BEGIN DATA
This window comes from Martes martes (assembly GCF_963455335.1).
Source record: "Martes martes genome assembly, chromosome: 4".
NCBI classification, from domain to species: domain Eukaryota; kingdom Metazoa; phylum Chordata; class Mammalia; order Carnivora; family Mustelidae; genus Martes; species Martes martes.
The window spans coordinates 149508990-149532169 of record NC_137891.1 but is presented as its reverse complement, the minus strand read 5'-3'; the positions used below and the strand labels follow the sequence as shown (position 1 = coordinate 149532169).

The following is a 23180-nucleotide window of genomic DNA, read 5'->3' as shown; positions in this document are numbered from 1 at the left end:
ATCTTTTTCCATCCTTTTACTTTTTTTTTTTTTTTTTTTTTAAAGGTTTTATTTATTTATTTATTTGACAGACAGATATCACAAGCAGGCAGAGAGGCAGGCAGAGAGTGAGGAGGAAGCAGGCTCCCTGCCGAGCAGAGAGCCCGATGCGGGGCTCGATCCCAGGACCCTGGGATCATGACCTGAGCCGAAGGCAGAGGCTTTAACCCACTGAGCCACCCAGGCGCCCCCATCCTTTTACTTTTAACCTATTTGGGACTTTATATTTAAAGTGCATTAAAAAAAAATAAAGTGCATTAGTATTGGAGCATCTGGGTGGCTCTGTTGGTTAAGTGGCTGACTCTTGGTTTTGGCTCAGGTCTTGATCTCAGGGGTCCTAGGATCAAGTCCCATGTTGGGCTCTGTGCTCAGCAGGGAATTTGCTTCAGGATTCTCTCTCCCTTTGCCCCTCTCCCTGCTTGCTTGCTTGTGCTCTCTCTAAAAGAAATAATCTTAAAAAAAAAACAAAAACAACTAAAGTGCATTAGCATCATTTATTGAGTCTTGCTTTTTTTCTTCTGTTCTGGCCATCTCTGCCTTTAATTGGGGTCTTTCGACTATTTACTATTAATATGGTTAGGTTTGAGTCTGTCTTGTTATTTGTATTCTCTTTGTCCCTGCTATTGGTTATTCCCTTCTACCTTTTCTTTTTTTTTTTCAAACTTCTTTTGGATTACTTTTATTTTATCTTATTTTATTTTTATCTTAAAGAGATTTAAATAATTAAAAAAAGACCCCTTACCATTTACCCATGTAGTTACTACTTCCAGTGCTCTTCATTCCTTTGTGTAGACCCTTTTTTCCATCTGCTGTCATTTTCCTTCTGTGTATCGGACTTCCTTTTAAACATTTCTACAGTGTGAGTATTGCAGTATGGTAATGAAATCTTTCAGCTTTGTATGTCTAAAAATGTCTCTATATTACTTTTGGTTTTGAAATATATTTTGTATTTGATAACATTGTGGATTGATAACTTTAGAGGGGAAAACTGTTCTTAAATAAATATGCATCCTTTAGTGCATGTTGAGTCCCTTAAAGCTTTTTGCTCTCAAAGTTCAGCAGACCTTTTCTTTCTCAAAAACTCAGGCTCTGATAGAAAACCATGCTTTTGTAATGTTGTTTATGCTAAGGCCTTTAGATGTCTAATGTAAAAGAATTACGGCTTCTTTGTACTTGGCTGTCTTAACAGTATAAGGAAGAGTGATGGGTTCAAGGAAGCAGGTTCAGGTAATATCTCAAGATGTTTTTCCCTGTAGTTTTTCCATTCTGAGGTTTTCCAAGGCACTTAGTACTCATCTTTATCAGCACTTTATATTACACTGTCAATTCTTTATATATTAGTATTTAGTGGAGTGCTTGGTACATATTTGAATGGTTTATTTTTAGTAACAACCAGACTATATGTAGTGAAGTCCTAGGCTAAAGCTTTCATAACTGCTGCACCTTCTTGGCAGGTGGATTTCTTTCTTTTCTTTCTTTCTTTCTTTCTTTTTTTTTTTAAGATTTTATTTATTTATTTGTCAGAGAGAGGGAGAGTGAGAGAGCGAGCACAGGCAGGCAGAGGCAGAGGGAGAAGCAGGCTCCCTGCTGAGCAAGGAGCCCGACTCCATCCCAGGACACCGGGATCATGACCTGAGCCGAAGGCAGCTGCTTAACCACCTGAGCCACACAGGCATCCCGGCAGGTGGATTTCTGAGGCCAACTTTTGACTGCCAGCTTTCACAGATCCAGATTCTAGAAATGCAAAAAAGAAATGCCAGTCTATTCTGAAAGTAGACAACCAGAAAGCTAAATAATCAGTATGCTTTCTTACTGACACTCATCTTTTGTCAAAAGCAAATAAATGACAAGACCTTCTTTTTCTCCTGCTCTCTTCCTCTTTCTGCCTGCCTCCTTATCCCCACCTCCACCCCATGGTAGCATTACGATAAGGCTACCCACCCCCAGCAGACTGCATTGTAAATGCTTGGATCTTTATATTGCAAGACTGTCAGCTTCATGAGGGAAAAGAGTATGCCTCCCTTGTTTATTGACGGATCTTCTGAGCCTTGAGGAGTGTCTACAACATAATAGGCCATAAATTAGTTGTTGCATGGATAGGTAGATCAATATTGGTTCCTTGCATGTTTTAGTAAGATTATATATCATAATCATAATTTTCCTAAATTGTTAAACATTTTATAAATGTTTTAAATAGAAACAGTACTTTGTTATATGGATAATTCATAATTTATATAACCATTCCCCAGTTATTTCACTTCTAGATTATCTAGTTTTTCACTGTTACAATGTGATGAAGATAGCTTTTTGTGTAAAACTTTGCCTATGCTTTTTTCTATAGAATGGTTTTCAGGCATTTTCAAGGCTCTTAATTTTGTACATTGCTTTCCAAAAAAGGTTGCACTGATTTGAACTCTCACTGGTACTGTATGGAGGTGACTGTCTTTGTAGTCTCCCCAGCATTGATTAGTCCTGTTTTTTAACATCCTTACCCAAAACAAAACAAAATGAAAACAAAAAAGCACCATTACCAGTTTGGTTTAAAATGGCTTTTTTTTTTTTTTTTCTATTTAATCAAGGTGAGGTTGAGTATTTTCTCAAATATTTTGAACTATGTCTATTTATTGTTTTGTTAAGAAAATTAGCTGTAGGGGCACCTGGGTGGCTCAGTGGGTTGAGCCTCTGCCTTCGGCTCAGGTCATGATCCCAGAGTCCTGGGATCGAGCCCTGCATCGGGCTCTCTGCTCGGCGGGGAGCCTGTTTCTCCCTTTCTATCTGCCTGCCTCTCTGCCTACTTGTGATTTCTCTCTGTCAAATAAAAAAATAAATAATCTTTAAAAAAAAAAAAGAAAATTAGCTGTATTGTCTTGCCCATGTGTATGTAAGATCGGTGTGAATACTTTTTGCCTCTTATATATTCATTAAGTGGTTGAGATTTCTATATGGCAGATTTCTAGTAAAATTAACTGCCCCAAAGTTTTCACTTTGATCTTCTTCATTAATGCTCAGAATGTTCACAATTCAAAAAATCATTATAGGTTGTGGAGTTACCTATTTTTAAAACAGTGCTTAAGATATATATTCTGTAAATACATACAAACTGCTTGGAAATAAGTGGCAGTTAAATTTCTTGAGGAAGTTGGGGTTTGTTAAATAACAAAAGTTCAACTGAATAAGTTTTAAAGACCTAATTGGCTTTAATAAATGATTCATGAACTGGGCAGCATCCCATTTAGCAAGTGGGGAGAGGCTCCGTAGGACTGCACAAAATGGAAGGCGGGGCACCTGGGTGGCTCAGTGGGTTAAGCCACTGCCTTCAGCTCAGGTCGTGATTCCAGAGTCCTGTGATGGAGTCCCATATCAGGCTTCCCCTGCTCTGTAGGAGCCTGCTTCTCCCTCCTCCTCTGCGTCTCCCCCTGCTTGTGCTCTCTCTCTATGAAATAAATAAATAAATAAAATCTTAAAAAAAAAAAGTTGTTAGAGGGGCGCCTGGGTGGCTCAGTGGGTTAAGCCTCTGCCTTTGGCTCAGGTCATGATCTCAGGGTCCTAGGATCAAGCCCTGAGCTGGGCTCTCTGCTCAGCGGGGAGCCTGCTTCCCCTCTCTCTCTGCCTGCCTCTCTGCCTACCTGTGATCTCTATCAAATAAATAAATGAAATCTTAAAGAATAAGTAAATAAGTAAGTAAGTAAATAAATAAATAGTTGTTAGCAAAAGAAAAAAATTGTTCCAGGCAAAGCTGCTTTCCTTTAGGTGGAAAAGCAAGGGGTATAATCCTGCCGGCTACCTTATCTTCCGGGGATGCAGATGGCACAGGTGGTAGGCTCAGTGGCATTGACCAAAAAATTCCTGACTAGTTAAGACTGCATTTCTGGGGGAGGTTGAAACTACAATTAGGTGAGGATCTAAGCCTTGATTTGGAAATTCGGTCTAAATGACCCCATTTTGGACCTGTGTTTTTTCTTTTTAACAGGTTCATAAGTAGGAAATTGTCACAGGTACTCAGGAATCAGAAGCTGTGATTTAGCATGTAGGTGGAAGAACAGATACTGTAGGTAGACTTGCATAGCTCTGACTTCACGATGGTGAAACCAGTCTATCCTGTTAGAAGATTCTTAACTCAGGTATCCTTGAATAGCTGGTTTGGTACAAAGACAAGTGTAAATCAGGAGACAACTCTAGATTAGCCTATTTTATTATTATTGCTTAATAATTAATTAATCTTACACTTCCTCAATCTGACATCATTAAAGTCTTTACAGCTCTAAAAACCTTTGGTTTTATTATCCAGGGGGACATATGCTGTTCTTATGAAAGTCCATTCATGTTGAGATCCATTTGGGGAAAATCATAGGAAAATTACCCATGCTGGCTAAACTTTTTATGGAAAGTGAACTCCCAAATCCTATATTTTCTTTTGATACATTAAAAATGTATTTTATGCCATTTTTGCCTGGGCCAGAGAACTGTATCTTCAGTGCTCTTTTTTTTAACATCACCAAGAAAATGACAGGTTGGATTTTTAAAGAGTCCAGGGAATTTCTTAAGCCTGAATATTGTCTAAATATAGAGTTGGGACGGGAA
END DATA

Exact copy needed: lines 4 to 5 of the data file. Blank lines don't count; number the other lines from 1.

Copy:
The window spans coordinates 149508990-149532169 of record NC_137891.1 but is presented as its reverse complement, the minus strand read 5'-3'; the positions used below and the strand labels follow the sequence as shown (position 1 = coordinate 149532169).

The following is a 23180-nucleotide window of genomic DNA, read 5'->3' as shown; positions in this document are numbered from 1 at the left end: